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[dep-uh-zish-uh n, dee-puh-] /ˌdɛp əˈzɪʃ ən, ˌdi pə-/
removal from an office or position.
the act or process of depositing:
deposition of the documents with the Library of Congress.
the state of being deposited or precipitated:
deposition of soil at the mouth of a river.
something that is deposited.
  1. the giving of testimony under oath.
  2. the testimony so given.
  3. a statement under oath, taken down in writing, to be used in court in place of the spoken testimony of the witness.
  1. the interment of the body of a saint.
  2. the reinterment of the body or the relics of a saint.
(initial capital letter) a work of art depicting Christ being lowered from the Cross.
Origin of deposition
1350-1400; Middle English (< Anglo-French) < Late Latin dēpositiōn- (stem of dēpositiō) a putting aside, testimony, burial, equivalent to Latin dēposit(us) laid down (see deposit) + -iōn- -ion
Related forms
depositional, adjective
postdepositional, adjective Unabridged
Based on the Random House Dictionary, © Random House, Inc. 2015.
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Examples from the Web for deposition
Contemporary Examples
Historical Examples
  • "And qualified to administer an oath and take your deposition," said the minister.

    Hidden Hand Emma Dorothy Eliza Nevitte Southworth
  • No ulcer can heal, unless the absorption from it is as great as the deposition in it.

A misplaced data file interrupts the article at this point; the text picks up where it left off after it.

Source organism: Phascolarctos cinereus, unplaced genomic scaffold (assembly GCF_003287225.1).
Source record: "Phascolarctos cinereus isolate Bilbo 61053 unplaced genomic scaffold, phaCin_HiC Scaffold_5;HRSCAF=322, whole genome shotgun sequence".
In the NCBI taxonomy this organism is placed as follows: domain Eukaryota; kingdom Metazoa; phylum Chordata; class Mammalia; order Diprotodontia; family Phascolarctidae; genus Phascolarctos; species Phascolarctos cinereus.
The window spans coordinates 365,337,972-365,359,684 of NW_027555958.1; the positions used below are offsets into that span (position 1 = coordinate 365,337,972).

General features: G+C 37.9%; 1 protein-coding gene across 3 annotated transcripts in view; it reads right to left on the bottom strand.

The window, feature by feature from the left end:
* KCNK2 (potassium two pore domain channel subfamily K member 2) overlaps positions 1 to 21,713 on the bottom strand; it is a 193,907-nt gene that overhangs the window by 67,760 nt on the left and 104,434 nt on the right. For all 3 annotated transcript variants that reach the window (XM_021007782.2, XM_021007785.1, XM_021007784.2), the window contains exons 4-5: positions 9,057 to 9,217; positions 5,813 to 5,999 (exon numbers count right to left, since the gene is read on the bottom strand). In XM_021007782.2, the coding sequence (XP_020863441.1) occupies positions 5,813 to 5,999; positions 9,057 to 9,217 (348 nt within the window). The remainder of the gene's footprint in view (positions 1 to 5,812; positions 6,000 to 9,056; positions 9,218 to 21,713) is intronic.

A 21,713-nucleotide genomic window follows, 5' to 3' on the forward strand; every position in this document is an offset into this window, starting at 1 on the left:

Zoonomia, Vol. II Erasmus Darwin
  • The investigating judge likewise found the greater part of his commission accomplished, which was the deposition of the auditors.

  • Not that he had any doubt about the deposition of Marie Pascal.

    A Royal Prisoner Pierre Souvestre
  • With great tact he conspired to form a confederacy for the deposition of Adolphus.

British Dictionary definitions for deposition


/ˌdɛpəˈzɪʃən; ˌdiːpə-/
  1. the giving of testimony on oath
  2. the testimony so given
  3. the sworn statement of a witness used in court in his absence
the act or instance of deposing
the act or an instance of depositing
something that is deposited; deposit
Word Origin
C14: from Late Latin dēpositiō a laying down, disposal, burying, testimony


/ˌdɛpəˈzɪʃən; ˌdiːpə-/
the taking down of Christ's body from the Cross or a representation of this
Collins English Dictionary - Complete & Unabridged 2012 Digital Edition
© William Collins Sons & Co. Ltd. 1979, 1986 © HarperCollins
Publishers 1998, 2000, 2003, 2005, 2006, 2007, 2009, 2012
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Word Origin and History for deposition

late 14c., "dethronement, putting down from dignity or authority," from Old French deposicion (12c.), from Latin depositionem (nominative depositio), noun of action from past participle stem of deponere (see deposit (v.)).

Meaning "statements made in court under oath" is from early 15c. Meaning "action of depositing" is from 1590s. Properly, deposition belongs to deposit, but deposit and depose have become totally confused and English deposition partakes of senses belonging to both.

Online Etymology Dictionary, © 2010 Douglas Harper
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deposition in Science
  1. The accumulation or laying down of matter by a natural process, as the laying down of sediments in a river or the accumulation of mineral deposits in a bodily organ.

  2. The process of changing from a gas to a solid without passing through an intermediate liquid phase. Carbon dioxide, at a pressure of one atmosphere, undergoes deposition at about -78 degrees Celsius. Compare sublimation.

The American Heritage® Science Dictionary
Copyright © 2002. Published by Houghton Mifflin. All rights reserved.
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